With an estimated range of 500-750 miles (1,200+km) between re-fuelling, the Nikola TRE truck can travel as far as diesels & more than twice the distance of comparable battery only vehicles. The Nikola TRE also uses hydrogen made from a variety of renewable sources & due to the lack of weight in the hydrogen tanks; the vehicles efficiency is improved in comparison to the weightier batteries in an EV alternative.
Furthermore, not only have the Nikola Motor Company developed a full fleet of hydrogen powered vehicles, but they have already begun the necessary outlay to ensure enough H2 fuelling stations exists for their trucks. (Currently available in North America)
Further afield & with a more industrial application, China have recently completed their hydrogen-lithium battery hybrid 200 tonne mining truck.
The Weichai Power & CRRC Yongji mining hydrogen-lithium hybrid truck is not only a great environmental addition to their range, but also (claims the manufacturers) is more cost effective than the traditional diesel engine alternatives.
‘Based on 45 round trips per vehicle per day, a vehicle can save 20 t of fuel per day, which is equivalent to saving 21,739 litres of diesel (1 litre equals 0.92 kg). Calculated on the basis of saving one litre of diesel and reducing 2.63 kg of carbon dioxide, it is equivalent to reducing 57,174 kg of carbon dioxide emissions (about 57 t) per vehicle per day, so has a significant energy saving effect.’ (6)
Dolphin N2 has recently been exploring the zero emissions commuter options available to those who are returning to work during the Covid19 UK recovery. However, as has been proved, public transport is still running at considerably lesser rate than ever before, with those who are returning to work choosing to use their own modes of transport.
However, it does not stop public transport vehicle manufacturers & pioneers from altering their development pathways.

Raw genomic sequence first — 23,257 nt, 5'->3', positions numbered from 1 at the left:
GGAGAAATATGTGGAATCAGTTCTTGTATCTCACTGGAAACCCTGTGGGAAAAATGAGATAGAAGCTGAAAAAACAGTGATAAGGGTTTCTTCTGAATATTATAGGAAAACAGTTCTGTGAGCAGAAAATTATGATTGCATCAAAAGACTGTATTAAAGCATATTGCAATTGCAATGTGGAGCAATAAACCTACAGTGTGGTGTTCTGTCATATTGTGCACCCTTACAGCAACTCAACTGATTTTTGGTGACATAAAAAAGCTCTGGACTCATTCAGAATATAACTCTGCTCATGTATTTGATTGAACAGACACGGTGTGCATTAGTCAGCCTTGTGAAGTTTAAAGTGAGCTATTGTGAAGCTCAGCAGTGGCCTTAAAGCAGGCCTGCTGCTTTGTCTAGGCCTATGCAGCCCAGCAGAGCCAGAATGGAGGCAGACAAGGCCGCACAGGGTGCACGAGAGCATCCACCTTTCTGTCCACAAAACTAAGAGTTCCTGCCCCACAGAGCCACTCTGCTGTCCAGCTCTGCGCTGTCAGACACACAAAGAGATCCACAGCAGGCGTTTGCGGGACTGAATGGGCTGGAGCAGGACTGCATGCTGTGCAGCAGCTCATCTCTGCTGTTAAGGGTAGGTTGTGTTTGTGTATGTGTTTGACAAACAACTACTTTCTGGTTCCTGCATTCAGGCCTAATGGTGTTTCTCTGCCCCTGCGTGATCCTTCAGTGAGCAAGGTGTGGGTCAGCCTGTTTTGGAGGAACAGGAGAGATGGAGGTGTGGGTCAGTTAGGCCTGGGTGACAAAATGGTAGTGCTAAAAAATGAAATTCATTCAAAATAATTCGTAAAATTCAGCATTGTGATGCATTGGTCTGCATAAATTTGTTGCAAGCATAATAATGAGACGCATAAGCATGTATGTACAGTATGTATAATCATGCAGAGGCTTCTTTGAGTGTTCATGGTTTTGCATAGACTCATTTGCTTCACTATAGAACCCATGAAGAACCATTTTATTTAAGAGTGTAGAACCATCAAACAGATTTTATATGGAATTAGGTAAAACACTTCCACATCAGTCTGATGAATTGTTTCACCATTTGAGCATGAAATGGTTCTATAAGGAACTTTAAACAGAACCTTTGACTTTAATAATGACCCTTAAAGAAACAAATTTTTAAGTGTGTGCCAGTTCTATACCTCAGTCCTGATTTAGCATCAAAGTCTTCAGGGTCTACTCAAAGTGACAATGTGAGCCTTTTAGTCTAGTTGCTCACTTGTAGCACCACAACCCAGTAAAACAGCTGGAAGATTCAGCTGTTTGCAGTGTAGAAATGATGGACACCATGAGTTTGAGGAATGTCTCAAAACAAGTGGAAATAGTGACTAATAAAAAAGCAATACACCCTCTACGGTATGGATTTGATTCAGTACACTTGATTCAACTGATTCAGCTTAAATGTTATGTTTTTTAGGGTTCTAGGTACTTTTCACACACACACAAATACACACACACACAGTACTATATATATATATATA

Dolphin N2 have already explored how the Hydrogen bus is being introduced across the UK, but what about the train networks?
It is yet again a question of infrastructure. With many of the UK’s existing train network infrastructures still needing upgrading to cleaner electrification capabilities; the idea of trying to introduce a hydrogen model is some way off.
However, French company Alstom have recently completed tests on their hydrogen passenger train the Coradia iLint hydrogen fuel cell train, on 65 kilometres of line between Groningen and Leeuwarden in the north of the Netherlands.
‘The Coradia iLint is the world’s first regional passenger train to enter service equipped with fuel cells to convert hydrogen and oxygen into electricity, thus eliminating pollutant emissions related to propulsion. The completely train is quiet, & its only emission is water. Purpose-built for use on non-electrified lines, it provides clean, sustainable traction with no sacrifice in performance. It has a range of approximately 1000 kilometres – the same as equivalent-size diesel multiple units.’ (7)
Hydrogen as a sustainable, renewable & efficient fuel for energy & automotive applications is certainly proving to be a front runner to add to the zero emissions developments across the globe. Despite the initial processing & extraction of the hydrogen from oxygen, the burning process only emits water & is therefore, working entirely independent of hybrid fossil fuel back up; hydrogen is one of the cleanest fuels for on road vehicle applications thus far.
Written by Katy-Jane Mason for & on behalf of Dolphin N2